PROD Jaime Romandia, Carlos Reygadas, Amat Escalante
SCR Amat Escalante, Gabriel Reyes
CAM Lorenzo Hagerman
ED Natalia López
PROD DES Daniela Schneider
PROD CO Mantarraya Films / Tres Tunas / Nodream Cinema
Blue Is the Warmest Colour certainly wasn’t the only cause célèbre at Cannes this spring. The Steven Spielberg-helmed jury also courted controversy by awarding Best Director to Amat Escalante for this unflinching tale ripped from Mexico’s blood-soaked headlines. When teenagers Beto and Estela scheme to fund their elopement by peddling some stolen cocaine, the would-be bride’s well-intentioned brother Heli (Armando Espitia) is left to endure the brutal blowback. Recognizing that horrors of Mexico’s drug war demand our attention, Escalante crafts a brazenly confrontational film that simply refuses to be ignored. Not a punch is pulled; Heli is every bit as unshakeable as it should be.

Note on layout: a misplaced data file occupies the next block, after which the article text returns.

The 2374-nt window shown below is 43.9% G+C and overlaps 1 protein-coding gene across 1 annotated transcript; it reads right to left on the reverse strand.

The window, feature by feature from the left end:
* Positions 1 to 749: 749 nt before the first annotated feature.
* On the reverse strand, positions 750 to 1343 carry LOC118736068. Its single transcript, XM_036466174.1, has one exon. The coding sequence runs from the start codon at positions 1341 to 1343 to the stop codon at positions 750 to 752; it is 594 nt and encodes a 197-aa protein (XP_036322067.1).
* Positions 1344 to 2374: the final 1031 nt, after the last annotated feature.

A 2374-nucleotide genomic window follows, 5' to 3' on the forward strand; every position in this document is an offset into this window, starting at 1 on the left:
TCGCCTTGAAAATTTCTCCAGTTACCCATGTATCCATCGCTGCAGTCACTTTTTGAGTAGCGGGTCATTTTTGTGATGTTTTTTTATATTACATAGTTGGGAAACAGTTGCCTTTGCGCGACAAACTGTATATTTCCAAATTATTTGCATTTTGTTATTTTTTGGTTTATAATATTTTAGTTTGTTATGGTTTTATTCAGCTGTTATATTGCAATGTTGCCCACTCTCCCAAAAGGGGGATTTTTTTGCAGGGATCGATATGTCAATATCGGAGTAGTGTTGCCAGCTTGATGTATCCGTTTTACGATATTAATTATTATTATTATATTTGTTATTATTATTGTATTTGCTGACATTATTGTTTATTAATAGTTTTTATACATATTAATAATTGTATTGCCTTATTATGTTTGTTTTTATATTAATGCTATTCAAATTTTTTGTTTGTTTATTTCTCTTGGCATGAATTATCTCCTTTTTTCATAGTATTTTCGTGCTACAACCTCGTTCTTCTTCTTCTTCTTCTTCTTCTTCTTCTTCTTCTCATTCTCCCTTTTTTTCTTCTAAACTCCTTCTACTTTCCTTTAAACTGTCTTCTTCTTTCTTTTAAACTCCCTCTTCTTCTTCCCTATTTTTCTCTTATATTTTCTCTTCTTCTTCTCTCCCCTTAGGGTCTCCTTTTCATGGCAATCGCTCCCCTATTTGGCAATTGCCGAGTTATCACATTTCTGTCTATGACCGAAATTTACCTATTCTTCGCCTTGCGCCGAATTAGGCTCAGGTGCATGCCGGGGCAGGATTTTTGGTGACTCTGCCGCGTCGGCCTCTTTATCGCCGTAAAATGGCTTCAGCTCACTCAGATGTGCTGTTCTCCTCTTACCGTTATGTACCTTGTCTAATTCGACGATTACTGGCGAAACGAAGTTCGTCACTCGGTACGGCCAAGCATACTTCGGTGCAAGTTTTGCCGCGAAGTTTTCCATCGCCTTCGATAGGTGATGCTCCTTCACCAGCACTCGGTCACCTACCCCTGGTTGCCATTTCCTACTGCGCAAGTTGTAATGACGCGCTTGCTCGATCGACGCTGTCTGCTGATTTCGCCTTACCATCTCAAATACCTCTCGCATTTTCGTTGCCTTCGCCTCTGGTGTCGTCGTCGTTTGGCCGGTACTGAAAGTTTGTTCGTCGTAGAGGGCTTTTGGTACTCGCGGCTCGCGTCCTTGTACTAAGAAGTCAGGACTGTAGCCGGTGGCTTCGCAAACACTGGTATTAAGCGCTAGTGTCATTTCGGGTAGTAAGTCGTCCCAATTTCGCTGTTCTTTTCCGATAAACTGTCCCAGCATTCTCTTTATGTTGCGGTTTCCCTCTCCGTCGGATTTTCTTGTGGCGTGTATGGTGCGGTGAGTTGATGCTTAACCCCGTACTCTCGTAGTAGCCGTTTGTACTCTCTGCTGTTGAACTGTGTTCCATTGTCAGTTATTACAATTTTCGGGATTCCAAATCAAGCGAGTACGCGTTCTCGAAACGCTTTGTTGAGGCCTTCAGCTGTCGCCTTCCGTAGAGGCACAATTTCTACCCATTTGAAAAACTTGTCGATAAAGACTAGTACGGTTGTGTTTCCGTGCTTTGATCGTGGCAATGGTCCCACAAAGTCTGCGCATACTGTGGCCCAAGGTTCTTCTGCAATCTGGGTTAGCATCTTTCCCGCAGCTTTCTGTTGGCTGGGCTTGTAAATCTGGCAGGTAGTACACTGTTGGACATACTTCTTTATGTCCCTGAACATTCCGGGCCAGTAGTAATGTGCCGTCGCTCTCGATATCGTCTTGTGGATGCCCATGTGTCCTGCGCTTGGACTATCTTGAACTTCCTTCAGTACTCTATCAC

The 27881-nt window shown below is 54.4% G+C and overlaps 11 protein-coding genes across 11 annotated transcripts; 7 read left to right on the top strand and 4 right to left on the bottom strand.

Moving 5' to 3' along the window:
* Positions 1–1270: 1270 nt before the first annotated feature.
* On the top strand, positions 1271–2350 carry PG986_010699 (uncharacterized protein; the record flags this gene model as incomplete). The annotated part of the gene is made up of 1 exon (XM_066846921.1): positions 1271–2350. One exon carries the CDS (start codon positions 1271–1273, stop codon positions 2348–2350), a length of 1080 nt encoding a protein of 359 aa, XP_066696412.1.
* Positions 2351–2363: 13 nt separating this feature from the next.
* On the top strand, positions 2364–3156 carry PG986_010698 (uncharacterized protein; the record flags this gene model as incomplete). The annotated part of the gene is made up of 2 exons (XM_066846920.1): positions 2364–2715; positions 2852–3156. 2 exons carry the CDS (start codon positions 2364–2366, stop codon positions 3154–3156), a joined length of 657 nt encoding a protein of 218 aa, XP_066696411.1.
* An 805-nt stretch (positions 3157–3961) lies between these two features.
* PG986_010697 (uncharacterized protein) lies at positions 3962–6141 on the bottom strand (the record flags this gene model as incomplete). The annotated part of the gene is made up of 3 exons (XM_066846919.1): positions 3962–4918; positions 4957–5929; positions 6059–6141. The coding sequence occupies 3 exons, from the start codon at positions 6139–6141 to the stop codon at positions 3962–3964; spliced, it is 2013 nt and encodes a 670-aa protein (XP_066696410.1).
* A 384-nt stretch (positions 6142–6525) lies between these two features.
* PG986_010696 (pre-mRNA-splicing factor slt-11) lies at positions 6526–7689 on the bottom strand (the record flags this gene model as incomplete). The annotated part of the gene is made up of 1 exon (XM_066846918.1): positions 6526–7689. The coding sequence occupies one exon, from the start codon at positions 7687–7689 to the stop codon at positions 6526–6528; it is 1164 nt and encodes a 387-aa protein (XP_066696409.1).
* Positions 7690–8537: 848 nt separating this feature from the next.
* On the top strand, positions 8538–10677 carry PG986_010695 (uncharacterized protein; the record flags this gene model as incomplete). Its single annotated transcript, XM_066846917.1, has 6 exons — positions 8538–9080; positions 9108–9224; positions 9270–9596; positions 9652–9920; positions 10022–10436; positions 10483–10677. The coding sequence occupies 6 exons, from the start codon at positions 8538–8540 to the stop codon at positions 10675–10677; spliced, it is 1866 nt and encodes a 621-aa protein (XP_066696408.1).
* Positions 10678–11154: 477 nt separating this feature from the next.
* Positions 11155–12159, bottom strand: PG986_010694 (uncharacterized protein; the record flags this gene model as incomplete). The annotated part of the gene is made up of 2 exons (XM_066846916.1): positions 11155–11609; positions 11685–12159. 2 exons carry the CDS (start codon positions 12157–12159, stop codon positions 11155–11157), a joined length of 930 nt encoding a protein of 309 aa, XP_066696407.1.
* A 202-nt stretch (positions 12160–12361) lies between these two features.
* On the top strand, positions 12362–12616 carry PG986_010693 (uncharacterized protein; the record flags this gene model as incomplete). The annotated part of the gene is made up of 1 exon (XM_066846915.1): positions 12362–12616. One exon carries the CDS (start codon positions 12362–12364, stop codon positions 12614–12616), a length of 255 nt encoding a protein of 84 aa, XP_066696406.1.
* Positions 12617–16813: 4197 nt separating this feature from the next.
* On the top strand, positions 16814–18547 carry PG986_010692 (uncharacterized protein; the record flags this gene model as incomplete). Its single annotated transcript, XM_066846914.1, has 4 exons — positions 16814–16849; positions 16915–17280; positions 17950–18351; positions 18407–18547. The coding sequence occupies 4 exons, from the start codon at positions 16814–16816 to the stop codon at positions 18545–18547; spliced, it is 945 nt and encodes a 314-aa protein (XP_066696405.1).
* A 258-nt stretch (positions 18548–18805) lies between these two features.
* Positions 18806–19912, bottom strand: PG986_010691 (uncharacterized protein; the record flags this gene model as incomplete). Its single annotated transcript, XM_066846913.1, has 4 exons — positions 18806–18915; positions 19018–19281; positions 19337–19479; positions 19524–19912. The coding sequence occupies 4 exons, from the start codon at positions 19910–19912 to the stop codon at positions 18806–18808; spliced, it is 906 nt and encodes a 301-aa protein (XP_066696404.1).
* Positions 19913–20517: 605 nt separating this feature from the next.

"New Wave Mexican style: raw, gritty, and force fed… Creeping paranoia seeps into even the most innocuous moment, so the film functions as clammy thriller as well as poetic agitprop. [Escalante] has shot a damning indictment of contemporary Mexico, capturing its institutionalised corruption, its endemic cruelty. What makes it palatable are the grace notes: a cowboy with the curliest boots in the world, a Ray Cooney-ish reveal from a lady cop, a scene in which Beto proves his machismo to Estela by bench-pressing her. Squint, and the title makes more sense. Shut your eyes entirely to its horrors and you’ll really miss out."—Catherine Shoard, Guardian